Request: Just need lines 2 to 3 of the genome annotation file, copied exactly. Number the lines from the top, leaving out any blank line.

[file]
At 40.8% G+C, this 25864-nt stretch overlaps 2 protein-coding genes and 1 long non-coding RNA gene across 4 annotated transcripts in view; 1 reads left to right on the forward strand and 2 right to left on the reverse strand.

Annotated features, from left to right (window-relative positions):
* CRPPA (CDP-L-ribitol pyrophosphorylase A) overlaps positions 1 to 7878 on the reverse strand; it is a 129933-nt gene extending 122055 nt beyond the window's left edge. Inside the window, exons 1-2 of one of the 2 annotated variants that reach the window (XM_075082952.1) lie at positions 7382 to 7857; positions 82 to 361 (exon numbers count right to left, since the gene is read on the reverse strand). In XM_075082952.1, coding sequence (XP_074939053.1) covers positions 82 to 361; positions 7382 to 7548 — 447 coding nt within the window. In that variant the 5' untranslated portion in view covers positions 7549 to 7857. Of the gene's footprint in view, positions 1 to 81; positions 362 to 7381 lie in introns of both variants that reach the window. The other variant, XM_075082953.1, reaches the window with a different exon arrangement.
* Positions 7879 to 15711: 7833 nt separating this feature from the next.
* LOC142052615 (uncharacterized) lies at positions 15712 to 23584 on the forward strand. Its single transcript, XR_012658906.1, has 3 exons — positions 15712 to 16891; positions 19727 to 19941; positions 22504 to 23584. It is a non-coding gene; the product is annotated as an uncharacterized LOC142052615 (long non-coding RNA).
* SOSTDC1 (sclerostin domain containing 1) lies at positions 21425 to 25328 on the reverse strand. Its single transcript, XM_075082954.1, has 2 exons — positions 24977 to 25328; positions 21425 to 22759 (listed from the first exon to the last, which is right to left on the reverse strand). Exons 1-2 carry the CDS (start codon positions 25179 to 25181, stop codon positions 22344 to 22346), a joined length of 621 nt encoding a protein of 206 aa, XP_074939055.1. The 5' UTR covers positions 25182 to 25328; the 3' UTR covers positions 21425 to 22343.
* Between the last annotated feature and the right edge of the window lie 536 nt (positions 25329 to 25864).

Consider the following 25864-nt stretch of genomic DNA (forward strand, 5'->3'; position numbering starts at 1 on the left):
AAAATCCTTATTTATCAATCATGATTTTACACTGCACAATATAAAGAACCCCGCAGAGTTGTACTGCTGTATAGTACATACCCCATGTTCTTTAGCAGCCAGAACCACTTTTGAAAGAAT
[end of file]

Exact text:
Annotated features, from left to right (window-relative positions):
* CRPPA (CDP-L-ribitol pyrophosphorylase A) overlaps positions 1 to 7878 on the reverse strand; it is a 129933-nt gene extending 122055 nt beyond the window's left edge. Inside the window, exons 1-2 of one of the 2 annotated variants that reach the window (XM_075082952.1) lie at positions 7382 to 7857; positions 82 to 361 (exon numbers count right to left, since the gene is read on the reverse strand). In XM_075082952.1, coding sequence (XP_074939053.1) covers positions 82 to 361; positions 7382 to 7548 — 447 coding nt within the window. In that variant the 5' untranslated portion in view covers positions 7549 to 7857. Of the gene's footprint in view, positions 1 to 81; positions 362 to 7381 lie in introns of both variants that reach the window. The other variant, XM_075082953.1, reaches the window with a different exon arrangement.